Opposition leaders have accused Taoiseach Enda Kenny of trying to hide behind a non-existent law in a bid to evade questions about his role in the departure of former Garda commissioner Martin Callinan.
A full year after the commissioner’s sudden resignation, which occurred hours after Mr Kenny sent a senior civil servant to Mr Callinan’s house to voice concerns the Taoiseach had about events involving the force, Mr Kenny will not say if he is one of three people recalled to give evidence to the probe into the departure.
Mr Kenny again insisted he would be breaking the law if he did so, but opposition figures have queried this.
The commission of investigation under judge Nial Fennelly has not been able to cite a law that prevents someone from saying whether they gave evidence to an inquiry as opposed to revealing the nature of that evidence.
Fianna Fáil leader Micheál Martin accused Mr Kenny of misleading the public over the issue of whether he was one of three witnesses recalled due to contradictory evidence. Mr Martin said Mr Kenny was trying to stall for time and was not constrained by legal issues but “hiding”.
“I’ve read the 2004 Commissions of Investigation Act and at no stage does it say that it is an offence to confirm that you are a witness or were a witness or that you will be a witness,” he said.
“And I would point out that as far back as June of last year, responding to a stinging attack by Minister Alex White at the time — Alex White was extremely critical of the Taoiseach’s role in the handling of the resignation of the former Garda commissioner — the Taoiseach’s response to that was that he had been contacted by the commission of inquiry and that he intended to respond within the next two weeks and give evidence.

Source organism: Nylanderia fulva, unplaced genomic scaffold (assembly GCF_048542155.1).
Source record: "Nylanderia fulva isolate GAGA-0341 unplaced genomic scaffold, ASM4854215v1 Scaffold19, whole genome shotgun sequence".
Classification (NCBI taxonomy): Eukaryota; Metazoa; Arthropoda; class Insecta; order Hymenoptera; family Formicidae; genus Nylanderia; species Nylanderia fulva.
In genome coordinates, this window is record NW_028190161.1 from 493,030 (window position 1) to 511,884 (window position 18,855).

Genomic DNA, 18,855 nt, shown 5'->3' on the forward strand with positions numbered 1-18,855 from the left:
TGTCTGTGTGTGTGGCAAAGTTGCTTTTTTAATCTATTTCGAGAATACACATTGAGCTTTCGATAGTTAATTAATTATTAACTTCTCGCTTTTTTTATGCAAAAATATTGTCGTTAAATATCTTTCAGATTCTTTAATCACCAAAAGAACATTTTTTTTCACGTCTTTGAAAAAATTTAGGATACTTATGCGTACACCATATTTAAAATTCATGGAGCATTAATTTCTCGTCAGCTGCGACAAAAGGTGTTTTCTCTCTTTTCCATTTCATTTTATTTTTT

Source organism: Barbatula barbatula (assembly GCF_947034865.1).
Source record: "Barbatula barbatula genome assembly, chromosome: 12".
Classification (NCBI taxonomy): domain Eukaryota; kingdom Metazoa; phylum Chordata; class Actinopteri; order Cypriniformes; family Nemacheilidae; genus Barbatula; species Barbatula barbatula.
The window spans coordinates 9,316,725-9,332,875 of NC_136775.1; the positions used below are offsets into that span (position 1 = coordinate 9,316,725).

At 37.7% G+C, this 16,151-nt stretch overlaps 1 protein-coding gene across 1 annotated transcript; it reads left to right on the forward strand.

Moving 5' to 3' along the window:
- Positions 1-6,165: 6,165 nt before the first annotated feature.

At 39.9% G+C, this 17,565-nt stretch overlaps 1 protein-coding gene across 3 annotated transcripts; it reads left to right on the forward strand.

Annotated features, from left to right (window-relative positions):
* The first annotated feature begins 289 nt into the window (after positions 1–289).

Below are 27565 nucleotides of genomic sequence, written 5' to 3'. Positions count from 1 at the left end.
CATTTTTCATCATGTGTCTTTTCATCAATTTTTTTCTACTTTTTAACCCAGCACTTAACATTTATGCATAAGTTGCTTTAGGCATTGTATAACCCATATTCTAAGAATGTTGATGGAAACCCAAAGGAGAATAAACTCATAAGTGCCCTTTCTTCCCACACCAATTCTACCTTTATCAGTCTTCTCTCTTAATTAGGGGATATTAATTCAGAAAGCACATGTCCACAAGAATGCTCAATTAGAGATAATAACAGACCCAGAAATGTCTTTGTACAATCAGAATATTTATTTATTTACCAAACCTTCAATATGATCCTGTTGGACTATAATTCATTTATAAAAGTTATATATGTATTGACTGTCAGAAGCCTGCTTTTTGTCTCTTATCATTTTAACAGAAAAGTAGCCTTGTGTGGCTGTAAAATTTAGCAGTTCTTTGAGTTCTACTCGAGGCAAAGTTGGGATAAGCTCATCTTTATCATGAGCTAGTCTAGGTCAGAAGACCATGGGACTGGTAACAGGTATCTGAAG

“So while it’s now an offence for the Taoiseach, it wasn’t an offence for the Taoiseach in June of last year. It’s extraordinary that 12 months on from a very grave matter — the resignation of the former commissioner in very controversial circumstances — and no one is any the wiser as to what happened. That is not satisfactory,” Mr Martin told RTÉ.
Mr Kenny insisted he would be breaking the law if he clarified his position on whether he had given evidence. “It is an offence for anyone associated with a commission to make a comment on it, and I do not propose to break the law that has been in place for many years,” Mr Kenny said.
Tánaiste Joan Burton said she wants to see the section of the Fennelly report relating to Mr Callinan published “as early as possible”.
However, she accused opposition leaders of trying to “politicise” the inquiry.
“I do hope the judge is able to make his report [available] as early as possible. I think the judge needs to be left to finish his work and report as early as possible. I certainly would like to see the report in relation to the section relating to the Taoiseach published as early as possible,” Ms Burton said.
Judge Fennelly has stated he cannot publish any of his investigation until a High Court case is completed.
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